Margin Walker’s Graham Williams calls transgender bathroom controversy a ‘faux moral issue’

On Tuesday, almost 140 artists — including pop stars Lady Gaga, Janelle Monae and Grimes, rapper Vic Mensa and rock bands TV on the Radio and Wilco — signed a letter to Texas leaders urging them to reject two bills moving through the Texas Legislature that would strike down transgender-friendly bathroom policies in public schools, government buildings and city ordinances.

RELATED: Artists, stars urge Texas leaders to reject transgender bathroom bill

Graham Williams poses with a dragon head, on the grounds of Sound On Sound festival in Mcdade, Texas. Dave Creaney/AMERICAN-STATESMAN

Graham Williams poses with a dragon head, on the grounds of Sound On Sound festival in Mcdade, Texas. Dave Creaney/AMERICAN-STATESMAN

In an email message early Thursday, Graham Williams, head of Margin Walker, a promotion company that books the annual Sound on Sound Music Festival and hundreds of shows in venues across the state each year, spoke against the bills. “Obviously, I and everyone I know, agrees with the artists. We as a company agree,” he said.

Though Williams said doubts the artists’ statement will impact Texas lawmakers, he said it was important.  “It speaks to a future generation of young kids and music fans that will have a more open mind than the bigoted generation before them,” he said.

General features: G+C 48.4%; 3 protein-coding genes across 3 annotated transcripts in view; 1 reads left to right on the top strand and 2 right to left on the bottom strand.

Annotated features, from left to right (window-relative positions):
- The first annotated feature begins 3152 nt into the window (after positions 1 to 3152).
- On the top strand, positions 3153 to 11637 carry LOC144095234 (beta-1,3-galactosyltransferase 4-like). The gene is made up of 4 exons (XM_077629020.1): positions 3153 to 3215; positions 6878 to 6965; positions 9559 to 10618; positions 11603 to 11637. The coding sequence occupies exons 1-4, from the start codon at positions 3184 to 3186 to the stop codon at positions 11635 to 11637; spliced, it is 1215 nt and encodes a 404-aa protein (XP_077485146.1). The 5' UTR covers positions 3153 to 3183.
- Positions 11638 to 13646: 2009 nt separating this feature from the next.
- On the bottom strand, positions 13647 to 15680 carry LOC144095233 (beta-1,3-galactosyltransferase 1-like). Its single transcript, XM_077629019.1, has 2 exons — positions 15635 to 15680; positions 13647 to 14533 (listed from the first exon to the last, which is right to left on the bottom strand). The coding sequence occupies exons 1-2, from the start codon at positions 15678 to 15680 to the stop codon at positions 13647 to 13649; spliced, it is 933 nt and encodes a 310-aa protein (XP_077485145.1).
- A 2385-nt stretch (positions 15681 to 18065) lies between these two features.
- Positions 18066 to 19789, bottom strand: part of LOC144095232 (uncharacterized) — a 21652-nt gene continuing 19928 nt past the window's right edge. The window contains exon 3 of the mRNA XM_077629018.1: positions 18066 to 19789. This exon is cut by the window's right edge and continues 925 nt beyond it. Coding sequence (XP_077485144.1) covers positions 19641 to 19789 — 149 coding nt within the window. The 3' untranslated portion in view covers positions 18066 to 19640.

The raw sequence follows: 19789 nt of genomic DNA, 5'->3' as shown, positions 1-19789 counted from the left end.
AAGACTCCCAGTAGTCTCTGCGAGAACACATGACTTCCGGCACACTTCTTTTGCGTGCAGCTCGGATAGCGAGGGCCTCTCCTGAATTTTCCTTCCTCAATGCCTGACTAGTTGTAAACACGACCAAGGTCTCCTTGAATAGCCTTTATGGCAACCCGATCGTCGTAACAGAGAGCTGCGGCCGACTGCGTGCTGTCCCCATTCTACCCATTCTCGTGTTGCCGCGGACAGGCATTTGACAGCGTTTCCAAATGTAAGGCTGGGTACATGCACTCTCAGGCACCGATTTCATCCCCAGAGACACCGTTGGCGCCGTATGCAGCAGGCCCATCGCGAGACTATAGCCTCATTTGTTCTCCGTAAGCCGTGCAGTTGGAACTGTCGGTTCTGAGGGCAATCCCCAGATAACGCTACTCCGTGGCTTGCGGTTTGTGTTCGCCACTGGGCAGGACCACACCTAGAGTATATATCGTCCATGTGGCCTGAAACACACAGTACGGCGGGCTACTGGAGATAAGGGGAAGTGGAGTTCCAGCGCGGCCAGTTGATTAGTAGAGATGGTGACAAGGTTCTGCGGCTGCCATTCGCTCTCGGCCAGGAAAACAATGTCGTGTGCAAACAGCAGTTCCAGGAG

RELATED: ACL Fest producer, C3 presents releases statement against transgender bathroom bill

He called the transgender bathroom controversy “a faux moral issue to drum up votes.”

“Fear of gays, fear of immigrants, fear of minorities … it works,” he said. “People vote against their best interests almost every time, when they get told that their family values or faith are at risk if they don’t vote for the ‘right’ person or bill.”

The artists did not explicitly threaten a state boycott if the two bills, Senate Bill 6 and House Bill 1362, pass the Texas Legislature, but they wrote “We are watching.”

“It is up to us to commit to doing everything in our power to make sure all of our fans, crews and fellow artists feel safe and welcome, wherever we go,” they wrote.

Should the bills pass, Williams said he hopes that instead of “pulling live music from fans and a community that supports the bands,” artists would consider making their performances into benefit shows.

“You can set up a nonprofit or tie in an existing nonprofit that handles the event top to bottom and those can be tax exempt and avoid the bulk of the taxes, which could all be given to an LBGTQ group or an organization that is fighting against the bathroom bill and bills like this in Texas,” he said. “So the state gets none of the benefit, fans and bands get to have a concert and rather than just a boycott, the statement is even bigger and there are dollars and actions to back it up.”

 JAY JANNER / AMERICAN-STATESMAN

JAY JANNER / AMERICAN-STATESMAN

“Can you imagine if the next time Lady Gaga, or whoever, played here and band’s fee, all the tickets sales, the promoter’s fees, the sponsorship money, bar profits, merch sales, etc., all went to a charity?” he asked. “Lady Gaga at $75 a ticket x 20,000 tickets, plus bar, plus merch, etc. (That’s a) couple million dollars raised for a days work. Now can you imagine if it was a festival or multiple shows like this?”


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